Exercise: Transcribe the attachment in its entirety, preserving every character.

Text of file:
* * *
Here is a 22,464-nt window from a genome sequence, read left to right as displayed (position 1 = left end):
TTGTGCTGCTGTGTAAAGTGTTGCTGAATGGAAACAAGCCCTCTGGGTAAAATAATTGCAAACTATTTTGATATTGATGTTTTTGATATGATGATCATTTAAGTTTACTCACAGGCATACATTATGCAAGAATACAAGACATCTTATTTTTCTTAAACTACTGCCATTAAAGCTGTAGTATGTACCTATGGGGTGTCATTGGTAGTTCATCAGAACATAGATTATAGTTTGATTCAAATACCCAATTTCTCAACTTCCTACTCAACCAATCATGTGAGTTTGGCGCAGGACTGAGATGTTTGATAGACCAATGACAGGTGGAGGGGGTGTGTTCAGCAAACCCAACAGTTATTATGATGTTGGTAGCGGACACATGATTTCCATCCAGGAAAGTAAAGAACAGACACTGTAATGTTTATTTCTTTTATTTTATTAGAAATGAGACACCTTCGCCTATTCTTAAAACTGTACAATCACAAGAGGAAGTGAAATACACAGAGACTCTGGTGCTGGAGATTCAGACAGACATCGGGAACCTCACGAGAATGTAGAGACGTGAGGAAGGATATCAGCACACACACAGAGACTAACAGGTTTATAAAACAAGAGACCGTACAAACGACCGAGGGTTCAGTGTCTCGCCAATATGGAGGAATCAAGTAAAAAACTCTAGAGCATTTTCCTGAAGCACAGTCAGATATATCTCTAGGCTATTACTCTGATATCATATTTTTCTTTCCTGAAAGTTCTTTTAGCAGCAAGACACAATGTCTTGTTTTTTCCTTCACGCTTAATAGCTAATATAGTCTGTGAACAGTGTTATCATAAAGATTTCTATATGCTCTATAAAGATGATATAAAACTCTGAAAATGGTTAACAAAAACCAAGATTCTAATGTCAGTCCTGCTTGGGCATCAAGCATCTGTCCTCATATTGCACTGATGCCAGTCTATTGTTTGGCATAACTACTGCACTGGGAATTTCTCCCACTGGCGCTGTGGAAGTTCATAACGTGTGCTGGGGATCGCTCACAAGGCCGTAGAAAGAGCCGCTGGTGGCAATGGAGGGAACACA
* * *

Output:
Here is a 22,464-nt window from a genome sequence, read left to right as displayed (position 1 = left end):
TTGTGCTGCTGTGTAAAGTGTTGCTGAATGGAAACAAGCCCTCTGGGTAAAATAATTGCAAACTATTTTGATATTGATGTTTTTGATATGATGATCATTTAAGTTTACTCACAGGCATACATTATGCAAGAATACAAGACATCTTATTTTTCTTAAACTACTGCCATTAAAGCTGTAGTATGTACCTATGGGGTGTCATTGGTAGTTCATCAGAACATAGATTATAGTTTGATTCAAATACCCAATTTCTCAACTTCCTACTCAACCAATCATGTGAGTTTGGCGCAGGACTGAGATGTTTGATAGACCAATGACAGGTGGAGGGGGTGTGTTCAGCAAACCCAACAGTTATTATGATGTTGGTAGCGGACACATGATTTCCATCCAGGAAAGTAAAGAACAGACACTGTAATGTTTATTTCTTTTATTTTATTAGAAATGAGACACCTTCGCCTATTCTTAAAACTGTACAATCACAAGAGGAAGTGAAATACACAGAGACTCTGGTGCTGGAGATTCAGACAGACATCGGGAACCTCACGAGAATGTAGAGACGTGAGGAAGGATATCAGCACACACACAGAGACTAACAGGTTTATAAAACAAGAGACCGTACAAACGACCGAGGGTTCAGTGTCTCGCCAATATGGAGGAATCAAGTAAAAAACTCTAGAGCATTTTCCTGAAGCACAGTCAGATATATCTCTAGGCTATTACTCTGATATCATATTTTTCTTTCCTGAAAGTTCTTTTAGCAGCAAGACACAATGTCTTGTTTTTTCCTTCACGCTTAATAGCTAATATAGTCTGTGAACAGTGTTATCATAAAGATTTCTATATGCTCTATAAAGATGATATAAAACTCTGAAAATGGTTAACAAAAACCAAGATTCTAATGTCAGTCCTGCTTGGGCATCAAGCATCTGTCCTCATATTGCACTGATGCCAGTCTATTGTTTGGCATAACTACTGCACTGGGAATTTCTCCCACTGGCGCTGTGGAAGTTCATAACGTGTGCTGGGGATCGCTCACAAGGCCGTAGAAAGAGCCGCTGGTGGCAATGGAGGGAACACA